Habits: The Monarch is the best known of all migratory butterflies, and the only one with a well-documented return migration. Its migratory tendencies enabled it to spread over most of North America in the 1800s, probably coinciding with the clearing of the forests of eastern North America and a vast increase in the population of both Common Milkweed (Ascleptas syriaca) and Monarchs. All Monarchs from west of the Rockies fly to a few small areas of California, a fact that has been known for more than a century; Pacific Grove, near Monterey, California, is famous for its congregating Monarchs. All other North American Monarchs, from Alberta to Newfoundland, travel even farther, to about 30 tiny overwintering sites in a small area of the Transverse Neovolcanic Belt of Mexico, between 70 and 170 km west of Mexico City (Brower, 1995). All the sites are in forests of Oyamel Fir (Abies religiosa, Pinaceae); the Oyamel Fir forest is a specialized high-altitude ecosystem on the higher peaks of Mexico. In these sites, at altitudes of around 3000 metres, where the temperature usually stays just a few degrees above freezing all winter, the Monarchs pass the winter hanging on the trees in such numbers that they sometimes break large branches by their weight. Estimates as high as 14 million butterflies have been made in the few acres of one such site.
Remarks: Although their migratory tendencies were well known, the Mexican overwintering sites were discovered only in 1975, as a result of a lifetime's study by Dr. Fred Urquhart, of the University of Toronto. Dr. Urquhart pioneered a method of tagging and releasing Monarchs, then plotting their distribution when a tiny proportion of the tagged butterflies were caught and returned to him. When the overwintering sites were finally discovered, a few marked butterflies were found that had been tagged in the northern U.S. Since then, others tagged in Mexico have been found in Canada, proving that at least some individuals make a round trip. However, more recent work by Malcolm et al. (1993) has shown that these are the exceptions; they demonstrated that at least 90 per cent of the Monarchs recolonizing the northern U.S. in June developed from larvae that had fed on species of milkweed common in the Gulf states and Florida (i.e., they were the offspring of females that had returned from Mexico to the Gulf States and laid their eggs on the local milkweeds there).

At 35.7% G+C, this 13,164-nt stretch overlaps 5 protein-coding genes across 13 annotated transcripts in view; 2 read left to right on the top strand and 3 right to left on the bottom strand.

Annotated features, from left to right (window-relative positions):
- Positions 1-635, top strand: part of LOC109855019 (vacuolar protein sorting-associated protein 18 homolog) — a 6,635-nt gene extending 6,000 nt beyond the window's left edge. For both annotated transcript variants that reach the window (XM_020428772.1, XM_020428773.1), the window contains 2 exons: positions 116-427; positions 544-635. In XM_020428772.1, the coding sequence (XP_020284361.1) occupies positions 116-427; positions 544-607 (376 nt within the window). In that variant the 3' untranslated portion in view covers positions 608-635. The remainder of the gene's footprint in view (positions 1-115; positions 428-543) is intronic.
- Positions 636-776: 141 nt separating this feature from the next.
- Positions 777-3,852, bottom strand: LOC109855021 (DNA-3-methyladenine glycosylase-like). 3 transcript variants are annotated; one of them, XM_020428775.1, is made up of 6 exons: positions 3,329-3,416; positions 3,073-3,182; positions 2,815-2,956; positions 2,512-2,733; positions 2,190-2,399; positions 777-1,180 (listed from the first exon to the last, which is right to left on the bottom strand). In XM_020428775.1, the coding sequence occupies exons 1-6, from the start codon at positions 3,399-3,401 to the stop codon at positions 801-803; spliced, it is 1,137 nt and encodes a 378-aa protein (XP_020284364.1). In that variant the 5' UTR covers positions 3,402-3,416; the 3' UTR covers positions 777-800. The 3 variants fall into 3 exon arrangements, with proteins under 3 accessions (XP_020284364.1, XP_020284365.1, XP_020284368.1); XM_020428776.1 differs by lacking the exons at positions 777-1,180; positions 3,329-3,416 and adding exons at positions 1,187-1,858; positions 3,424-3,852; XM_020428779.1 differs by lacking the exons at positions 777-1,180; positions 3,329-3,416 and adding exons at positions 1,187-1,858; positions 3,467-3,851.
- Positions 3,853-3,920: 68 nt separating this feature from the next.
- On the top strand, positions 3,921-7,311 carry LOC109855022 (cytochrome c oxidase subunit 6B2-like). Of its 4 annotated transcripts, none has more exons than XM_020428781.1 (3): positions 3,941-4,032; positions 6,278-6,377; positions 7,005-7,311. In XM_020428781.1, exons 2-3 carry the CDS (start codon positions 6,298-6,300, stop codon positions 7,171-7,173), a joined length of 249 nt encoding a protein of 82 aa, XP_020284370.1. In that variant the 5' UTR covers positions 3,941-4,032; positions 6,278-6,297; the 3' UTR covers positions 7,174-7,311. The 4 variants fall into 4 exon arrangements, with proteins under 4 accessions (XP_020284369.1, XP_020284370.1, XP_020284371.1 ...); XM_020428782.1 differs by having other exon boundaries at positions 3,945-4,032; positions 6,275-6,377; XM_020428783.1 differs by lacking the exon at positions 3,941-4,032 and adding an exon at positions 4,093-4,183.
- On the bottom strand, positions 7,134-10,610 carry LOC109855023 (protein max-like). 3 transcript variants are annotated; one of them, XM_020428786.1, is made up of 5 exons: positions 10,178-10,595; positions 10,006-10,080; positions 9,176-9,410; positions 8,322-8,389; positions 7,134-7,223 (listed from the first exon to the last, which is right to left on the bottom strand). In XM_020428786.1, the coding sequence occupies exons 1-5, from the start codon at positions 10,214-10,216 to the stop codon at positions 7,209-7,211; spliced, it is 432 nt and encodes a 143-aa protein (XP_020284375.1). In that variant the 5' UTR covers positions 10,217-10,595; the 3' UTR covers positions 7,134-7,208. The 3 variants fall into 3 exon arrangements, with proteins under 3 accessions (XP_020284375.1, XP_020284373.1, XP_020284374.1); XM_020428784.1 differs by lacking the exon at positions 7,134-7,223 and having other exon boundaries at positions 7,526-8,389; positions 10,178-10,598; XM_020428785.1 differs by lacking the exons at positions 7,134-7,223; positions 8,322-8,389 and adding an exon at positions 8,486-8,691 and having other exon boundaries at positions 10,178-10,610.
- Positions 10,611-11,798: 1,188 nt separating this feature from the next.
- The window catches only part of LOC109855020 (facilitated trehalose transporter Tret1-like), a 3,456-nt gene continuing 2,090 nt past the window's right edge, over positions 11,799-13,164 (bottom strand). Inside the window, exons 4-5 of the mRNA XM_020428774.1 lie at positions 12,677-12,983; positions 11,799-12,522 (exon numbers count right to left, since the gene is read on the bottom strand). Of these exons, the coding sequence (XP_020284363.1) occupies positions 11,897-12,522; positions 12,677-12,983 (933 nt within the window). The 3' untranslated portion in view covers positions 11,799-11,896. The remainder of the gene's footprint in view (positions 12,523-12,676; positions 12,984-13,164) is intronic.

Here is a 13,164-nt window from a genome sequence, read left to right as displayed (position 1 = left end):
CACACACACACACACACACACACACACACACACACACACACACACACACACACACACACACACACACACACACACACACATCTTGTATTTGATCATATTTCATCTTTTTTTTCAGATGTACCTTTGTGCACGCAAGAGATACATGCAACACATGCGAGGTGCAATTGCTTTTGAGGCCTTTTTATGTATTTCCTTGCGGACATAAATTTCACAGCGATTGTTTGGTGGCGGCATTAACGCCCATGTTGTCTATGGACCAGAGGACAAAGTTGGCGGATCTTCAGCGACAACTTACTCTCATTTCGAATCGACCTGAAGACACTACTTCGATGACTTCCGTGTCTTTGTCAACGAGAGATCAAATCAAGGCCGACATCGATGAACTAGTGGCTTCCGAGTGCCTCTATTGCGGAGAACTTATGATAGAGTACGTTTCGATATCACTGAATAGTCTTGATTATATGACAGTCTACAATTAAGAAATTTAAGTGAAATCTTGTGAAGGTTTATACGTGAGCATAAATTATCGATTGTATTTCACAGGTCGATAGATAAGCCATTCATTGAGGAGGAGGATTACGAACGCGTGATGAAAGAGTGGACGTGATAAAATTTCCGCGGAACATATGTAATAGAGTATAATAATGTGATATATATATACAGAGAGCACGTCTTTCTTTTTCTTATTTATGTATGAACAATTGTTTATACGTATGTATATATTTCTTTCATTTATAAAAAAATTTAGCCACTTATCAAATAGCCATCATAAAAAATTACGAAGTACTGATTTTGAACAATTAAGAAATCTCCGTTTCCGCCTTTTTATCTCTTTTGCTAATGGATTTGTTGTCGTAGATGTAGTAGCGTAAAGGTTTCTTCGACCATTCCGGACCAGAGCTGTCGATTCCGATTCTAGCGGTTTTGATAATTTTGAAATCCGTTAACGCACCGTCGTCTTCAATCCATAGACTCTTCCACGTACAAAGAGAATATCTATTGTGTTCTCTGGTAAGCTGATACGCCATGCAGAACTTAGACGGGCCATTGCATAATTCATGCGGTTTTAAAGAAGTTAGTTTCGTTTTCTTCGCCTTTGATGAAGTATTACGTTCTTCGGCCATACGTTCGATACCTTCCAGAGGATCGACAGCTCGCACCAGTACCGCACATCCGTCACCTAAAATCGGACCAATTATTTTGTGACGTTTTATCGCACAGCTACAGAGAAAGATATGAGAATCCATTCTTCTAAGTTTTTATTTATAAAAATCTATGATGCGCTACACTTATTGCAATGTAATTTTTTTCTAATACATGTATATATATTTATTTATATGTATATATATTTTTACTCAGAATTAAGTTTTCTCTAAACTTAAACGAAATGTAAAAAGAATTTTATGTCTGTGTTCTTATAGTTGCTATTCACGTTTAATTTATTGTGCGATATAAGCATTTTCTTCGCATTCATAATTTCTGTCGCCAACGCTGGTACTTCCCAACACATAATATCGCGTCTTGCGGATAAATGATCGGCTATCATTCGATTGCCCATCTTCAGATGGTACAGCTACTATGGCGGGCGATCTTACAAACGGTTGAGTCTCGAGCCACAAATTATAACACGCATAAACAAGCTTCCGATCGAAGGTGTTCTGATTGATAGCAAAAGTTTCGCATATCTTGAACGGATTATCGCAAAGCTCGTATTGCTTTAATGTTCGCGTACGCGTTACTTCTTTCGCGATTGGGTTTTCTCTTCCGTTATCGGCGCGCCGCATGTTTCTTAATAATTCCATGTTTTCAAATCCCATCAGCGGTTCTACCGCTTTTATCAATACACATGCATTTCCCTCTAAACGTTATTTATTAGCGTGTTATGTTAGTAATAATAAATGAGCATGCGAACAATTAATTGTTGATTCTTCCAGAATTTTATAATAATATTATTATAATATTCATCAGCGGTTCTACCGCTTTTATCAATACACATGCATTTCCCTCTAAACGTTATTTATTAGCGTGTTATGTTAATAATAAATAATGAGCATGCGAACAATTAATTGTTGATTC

The concentration of the entire eastern North American population in just a few sites creates a serious risk, and some sites, when discovered, were already under pressure from local development and logging. Since then the Mexican government has taken steps to protect them, but effective enforcement is still a serious problem. Vulnerability of the overwintering sites and the elimination of milkweeds and nectar sources through the use of herbicides in the vast agricultural areas of the American Midwest continue to threaten the future of this species.
Anyone interested in the development of the current state of knowledge of the migratory habits of the Monarch, as well as the surprisingly large gaps that still exist in our knowledge, should read Brower, 1995.
© 2002. This material is reproduced with permission from The Butterflies of Canada by Ross A. Layberry, Peter W. Hall, and J. Donald Lafontaine. University of Toronto Press; 1998. Specimen photos courtesy of John T. Fowler.
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Date Modified: 2010-05-31